- Wilson Chandler's second half wasn't bad, but he relied far too much on the three-pointer in the first half. There's no need for Wil to shoot 6 threes (1-6) in any game, but I doubt that will be the last time.

- I vaguely remember Al Harrington playing well, but his line (5-14, including 1-6 from downtown, for 15 points) disagrees.

- Danilo Gallinari spent the entire night hovering around the three-point line, which was a mixed blessing. Gallo started cold but eventually found his stroke in garbage time, and ended up shooting 7-13 from downtown. Props to Danilo for returning to form in the fourth quarter, but the man desperately needs to dribble now and then. The kid's got plenty of athletic talent, so being passive and shooting only once from inside the arc is inexcusable. I demand full-throttle Cock every night.( _ ).

- Tina Cervasio mentioned that Darko Milicic was "looking forward to playing with freedom" (Word.). Darko looked the part. He played pretty solid D, even when switched onto smaller players, and may have even surprised himself on offense. Darko followed a nice lefty finish with a spinning righty hook and stared quizzically at his non-dominant hand, much to the delight of the Knick bench. Darko scored just 4 points on 2-4 shooting, but pulled down 7 boards and snaggled 2 steals in 17 minutes. The big bro left the game after appearing to hurt his leg in the third quarter, but it didn't seem to be anything serious. I'll let you know if I hear anything abou tthat.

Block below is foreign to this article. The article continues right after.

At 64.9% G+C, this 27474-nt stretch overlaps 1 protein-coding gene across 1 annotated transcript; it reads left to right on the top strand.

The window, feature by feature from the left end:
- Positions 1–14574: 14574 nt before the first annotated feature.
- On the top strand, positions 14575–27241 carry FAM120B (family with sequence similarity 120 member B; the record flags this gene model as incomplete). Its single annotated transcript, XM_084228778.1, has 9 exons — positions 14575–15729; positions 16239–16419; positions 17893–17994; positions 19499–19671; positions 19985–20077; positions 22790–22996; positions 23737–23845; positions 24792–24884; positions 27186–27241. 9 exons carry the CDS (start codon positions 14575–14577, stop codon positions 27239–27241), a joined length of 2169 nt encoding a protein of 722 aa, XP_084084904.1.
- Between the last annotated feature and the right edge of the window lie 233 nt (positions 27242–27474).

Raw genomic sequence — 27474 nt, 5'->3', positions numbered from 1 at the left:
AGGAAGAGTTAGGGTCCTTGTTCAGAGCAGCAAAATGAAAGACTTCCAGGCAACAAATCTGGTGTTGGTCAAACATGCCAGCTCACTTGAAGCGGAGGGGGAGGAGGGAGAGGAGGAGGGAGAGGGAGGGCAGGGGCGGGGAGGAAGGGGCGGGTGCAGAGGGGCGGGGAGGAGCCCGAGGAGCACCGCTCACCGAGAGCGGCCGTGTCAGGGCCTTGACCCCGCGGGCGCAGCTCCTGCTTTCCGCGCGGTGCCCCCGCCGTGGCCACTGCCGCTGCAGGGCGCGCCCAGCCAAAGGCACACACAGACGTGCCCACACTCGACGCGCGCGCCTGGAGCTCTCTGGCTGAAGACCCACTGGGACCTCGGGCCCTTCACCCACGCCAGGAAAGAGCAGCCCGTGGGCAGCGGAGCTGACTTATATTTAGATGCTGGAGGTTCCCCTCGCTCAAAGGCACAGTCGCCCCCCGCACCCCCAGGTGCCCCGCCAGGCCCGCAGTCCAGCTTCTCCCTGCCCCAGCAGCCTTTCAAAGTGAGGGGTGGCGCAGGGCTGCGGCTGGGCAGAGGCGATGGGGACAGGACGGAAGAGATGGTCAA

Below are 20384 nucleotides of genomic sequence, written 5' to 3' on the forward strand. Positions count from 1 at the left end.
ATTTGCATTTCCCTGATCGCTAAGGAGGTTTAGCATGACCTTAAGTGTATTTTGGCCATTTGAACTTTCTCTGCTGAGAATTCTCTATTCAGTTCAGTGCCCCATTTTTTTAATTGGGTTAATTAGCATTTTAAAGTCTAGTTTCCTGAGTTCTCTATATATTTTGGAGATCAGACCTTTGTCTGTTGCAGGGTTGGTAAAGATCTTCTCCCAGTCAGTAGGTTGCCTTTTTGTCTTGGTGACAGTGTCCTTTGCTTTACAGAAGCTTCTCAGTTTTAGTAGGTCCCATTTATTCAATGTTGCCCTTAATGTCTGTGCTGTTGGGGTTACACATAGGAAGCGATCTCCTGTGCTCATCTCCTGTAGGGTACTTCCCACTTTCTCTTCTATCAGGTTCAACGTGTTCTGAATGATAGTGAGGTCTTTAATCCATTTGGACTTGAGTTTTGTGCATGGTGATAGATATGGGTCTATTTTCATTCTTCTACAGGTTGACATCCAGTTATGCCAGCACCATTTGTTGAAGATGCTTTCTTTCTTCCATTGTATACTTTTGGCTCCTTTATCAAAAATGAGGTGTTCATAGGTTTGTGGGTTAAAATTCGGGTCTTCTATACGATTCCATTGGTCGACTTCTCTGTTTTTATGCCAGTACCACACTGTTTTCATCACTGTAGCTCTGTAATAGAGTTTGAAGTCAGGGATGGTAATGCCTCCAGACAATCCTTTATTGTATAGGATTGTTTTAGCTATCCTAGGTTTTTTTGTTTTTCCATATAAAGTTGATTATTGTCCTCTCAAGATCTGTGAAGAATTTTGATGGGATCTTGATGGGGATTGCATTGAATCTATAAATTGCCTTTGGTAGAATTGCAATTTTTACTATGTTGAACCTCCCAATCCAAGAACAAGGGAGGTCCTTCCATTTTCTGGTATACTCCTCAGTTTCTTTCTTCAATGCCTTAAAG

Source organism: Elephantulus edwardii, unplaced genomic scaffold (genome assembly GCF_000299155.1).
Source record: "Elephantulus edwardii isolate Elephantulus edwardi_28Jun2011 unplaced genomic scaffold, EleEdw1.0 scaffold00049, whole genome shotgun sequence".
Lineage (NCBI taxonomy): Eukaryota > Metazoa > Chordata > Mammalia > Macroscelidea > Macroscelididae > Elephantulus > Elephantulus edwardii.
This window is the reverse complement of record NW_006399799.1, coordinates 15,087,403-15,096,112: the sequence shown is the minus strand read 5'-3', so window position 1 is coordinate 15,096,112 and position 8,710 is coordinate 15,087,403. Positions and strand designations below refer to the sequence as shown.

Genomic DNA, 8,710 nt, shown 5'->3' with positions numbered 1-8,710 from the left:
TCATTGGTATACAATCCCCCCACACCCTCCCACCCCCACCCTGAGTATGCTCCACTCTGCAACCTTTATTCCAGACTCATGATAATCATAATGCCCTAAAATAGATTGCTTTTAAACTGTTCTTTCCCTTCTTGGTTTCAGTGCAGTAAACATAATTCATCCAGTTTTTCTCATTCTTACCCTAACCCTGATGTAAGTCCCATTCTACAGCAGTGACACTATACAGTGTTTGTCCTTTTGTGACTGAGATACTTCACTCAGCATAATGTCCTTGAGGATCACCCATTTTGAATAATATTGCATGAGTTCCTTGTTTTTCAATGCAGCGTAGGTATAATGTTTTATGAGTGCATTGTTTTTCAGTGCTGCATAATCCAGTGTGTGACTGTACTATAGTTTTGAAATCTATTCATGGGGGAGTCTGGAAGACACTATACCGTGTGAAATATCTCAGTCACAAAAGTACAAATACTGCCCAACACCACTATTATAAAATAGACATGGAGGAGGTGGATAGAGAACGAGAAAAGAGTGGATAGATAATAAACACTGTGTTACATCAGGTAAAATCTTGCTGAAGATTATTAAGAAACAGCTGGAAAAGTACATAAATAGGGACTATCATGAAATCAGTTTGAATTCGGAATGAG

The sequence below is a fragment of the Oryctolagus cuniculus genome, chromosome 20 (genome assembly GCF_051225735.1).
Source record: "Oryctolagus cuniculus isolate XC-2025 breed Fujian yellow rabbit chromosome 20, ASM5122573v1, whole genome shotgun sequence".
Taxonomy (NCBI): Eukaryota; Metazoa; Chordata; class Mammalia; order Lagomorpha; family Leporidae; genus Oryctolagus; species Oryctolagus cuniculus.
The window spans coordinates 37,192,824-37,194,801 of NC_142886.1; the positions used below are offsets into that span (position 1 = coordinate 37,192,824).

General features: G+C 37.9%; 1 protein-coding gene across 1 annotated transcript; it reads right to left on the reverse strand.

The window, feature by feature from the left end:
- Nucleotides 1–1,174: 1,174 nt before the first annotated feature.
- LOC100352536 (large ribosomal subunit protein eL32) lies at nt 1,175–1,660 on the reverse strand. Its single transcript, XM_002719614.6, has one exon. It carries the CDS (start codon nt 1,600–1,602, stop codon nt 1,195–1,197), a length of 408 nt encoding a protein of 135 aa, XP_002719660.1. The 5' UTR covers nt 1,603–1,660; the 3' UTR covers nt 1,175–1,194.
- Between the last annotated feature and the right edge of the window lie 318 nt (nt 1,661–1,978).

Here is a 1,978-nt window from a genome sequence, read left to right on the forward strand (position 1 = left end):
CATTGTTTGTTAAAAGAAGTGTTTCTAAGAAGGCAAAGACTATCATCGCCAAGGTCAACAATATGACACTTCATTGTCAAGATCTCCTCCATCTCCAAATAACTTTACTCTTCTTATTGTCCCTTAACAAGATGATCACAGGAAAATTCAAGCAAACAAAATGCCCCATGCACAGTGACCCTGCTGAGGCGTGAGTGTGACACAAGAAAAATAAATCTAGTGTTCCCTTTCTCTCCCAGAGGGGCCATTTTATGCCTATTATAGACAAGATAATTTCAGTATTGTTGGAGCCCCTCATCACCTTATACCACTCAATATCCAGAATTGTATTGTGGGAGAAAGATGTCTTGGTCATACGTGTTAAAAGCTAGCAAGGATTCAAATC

- Toney Douglas looked alright in garbage time, but didn't exactly DWTDD in his first-ever NBA minutes. He let Dwyane Wade burn him more than once, fouled Daequan Cook on a three-point attempt, then picked up a backcourt charge after steam-rolling Carlos Arroyo (I think). Toney only played 6 minutes on the night. He'll get 'em next time.

- Pretty sure that wasn't Nate Robinson out there, just some short guy they pulled off the street.

A few other things:

- Kenny Albert and the word "Jabbawockeez" were made for each other.

- I really hope a P&T citizen wins that pizza party with John Starks. I'm not gonna demand that the winner invite me to join, but I'd be pretty hurt otherwise.

- We learned that Wilson Chandler and Quentin Richardson ate dinner in Miami last night, and Q apparently gave Wil plenty of encouragement for the coming season. That's genuinely swell of him, and I'll add that Quentin is looking quite svelte.

Alright. My thoughts are in writing. I will now take an icepick to the part of my brain that remembers tonight's events. Seriously, though, tonight sucked, but that's just what Knicks basketball is like. It's a quirky, unpredictable team. There will be more games like tonight's. There will also be games in which New York looks like a playoff team. It wasn't a great start to the season, but it's also not the end of the world. There will be a new game and a clean slate on Friday, when the Knicks head to Charlotte to take on the Bobcats.